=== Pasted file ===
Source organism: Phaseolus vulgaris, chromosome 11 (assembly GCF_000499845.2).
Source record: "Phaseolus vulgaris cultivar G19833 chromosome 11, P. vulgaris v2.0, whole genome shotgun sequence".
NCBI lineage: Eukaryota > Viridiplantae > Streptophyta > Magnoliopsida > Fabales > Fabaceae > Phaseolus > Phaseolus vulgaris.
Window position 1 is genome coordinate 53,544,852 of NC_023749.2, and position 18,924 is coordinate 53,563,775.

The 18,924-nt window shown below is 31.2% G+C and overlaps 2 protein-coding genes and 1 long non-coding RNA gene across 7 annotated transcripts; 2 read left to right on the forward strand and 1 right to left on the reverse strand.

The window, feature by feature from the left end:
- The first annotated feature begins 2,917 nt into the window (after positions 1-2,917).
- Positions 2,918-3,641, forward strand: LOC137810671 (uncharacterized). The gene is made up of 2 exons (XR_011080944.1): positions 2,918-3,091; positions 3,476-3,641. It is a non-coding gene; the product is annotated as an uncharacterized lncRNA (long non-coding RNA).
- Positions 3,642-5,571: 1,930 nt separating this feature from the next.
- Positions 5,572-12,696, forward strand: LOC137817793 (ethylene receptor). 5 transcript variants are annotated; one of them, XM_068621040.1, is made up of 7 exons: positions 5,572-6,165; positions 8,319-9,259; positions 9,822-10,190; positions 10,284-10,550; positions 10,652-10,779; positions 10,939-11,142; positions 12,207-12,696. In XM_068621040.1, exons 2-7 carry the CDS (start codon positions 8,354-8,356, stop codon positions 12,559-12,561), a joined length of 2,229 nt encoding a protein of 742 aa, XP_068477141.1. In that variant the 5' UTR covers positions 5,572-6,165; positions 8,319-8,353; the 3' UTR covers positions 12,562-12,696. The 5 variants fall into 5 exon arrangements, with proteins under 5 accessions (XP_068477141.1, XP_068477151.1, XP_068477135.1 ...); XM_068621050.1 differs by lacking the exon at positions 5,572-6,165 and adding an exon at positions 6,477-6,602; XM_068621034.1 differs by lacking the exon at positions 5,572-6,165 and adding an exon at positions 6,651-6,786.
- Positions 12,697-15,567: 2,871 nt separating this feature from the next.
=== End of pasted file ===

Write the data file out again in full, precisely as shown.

Source organism: Phaseolus vulgaris, chromosome 11 (assembly GCF_000499845.2).
Source record: "Phaseolus vulgaris cultivar G19833 chromosome 11, P. vulgaris v2.0, whole genome shotgun sequence".
NCBI lineage: Eukaryota > Viridiplantae > Streptophyta > Magnoliopsida > Fabales > Fabaceae > Phaseolus > Phaseolus vulgaris.
Window position 1 is genome coordinate 53,544,852 of NC_023749.2, and position 18,924 is coordinate 53,563,775.

The 18,924-nt window shown below is 31.2% G+C and overlaps 2 protein-coding genes and 1 long non-coding RNA gene across 7 annotated transcripts; 2 read left to right on the forward strand and 1 right to left on the reverse strand.

The window, feature by feature from the left end:
- The first annotated feature begins 2,917 nt into the window (after positions 1-2,917).
- Positions 2,918-3,641, forward strand: LOC137810671 (uncharacterized). The gene is made up of 2 exons (XR_011080944.1): positions 2,918-3,091; positions 3,476-3,641. It is a non-coding gene; the product is annotated as an uncharacterized lncRNA (long non-coding RNA).
- Positions 3,642-5,571: 1,930 nt separating this feature from the next.
- Positions 5,572-12,696, forward strand: LOC137817793 (ethylene receptor). 5 transcript variants are annotated; one of them, XM_068621040.1, is made up of 7 exons: positions 5,572-6,165; positions 8,319-9,259; positions 9,822-10,190; positions 10,284-10,550; positions 10,652-10,779; positions 10,939-11,142; positions 12,207-12,696. In XM_068621040.1, exons 2-7 carry the CDS (start codon positions 8,354-8,356, stop codon positions 12,559-12,561), a joined length of 2,229 nt encoding a protein of 742 aa, XP_068477141.1. In that variant the 5' UTR covers positions 5,572-6,165; positions 8,319-8,353; the 3' UTR covers positions 12,562-12,696. The 5 variants fall into 5 exon arrangements, with proteins under 5 accessions (XP_068477141.1, XP_068477151.1, XP_068477135.1 ...); XM_068621050.1 differs by lacking the exon at positions 5,572-6,165 and adding an exon at positions 6,477-6,602; XM_068621034.1 differs by lacking the exon at positions 5,572-6,165 and adding an exon at positions 6,651-6,786.
- Positions 12,697-15,567: 2,871 nt separating this feature from the next.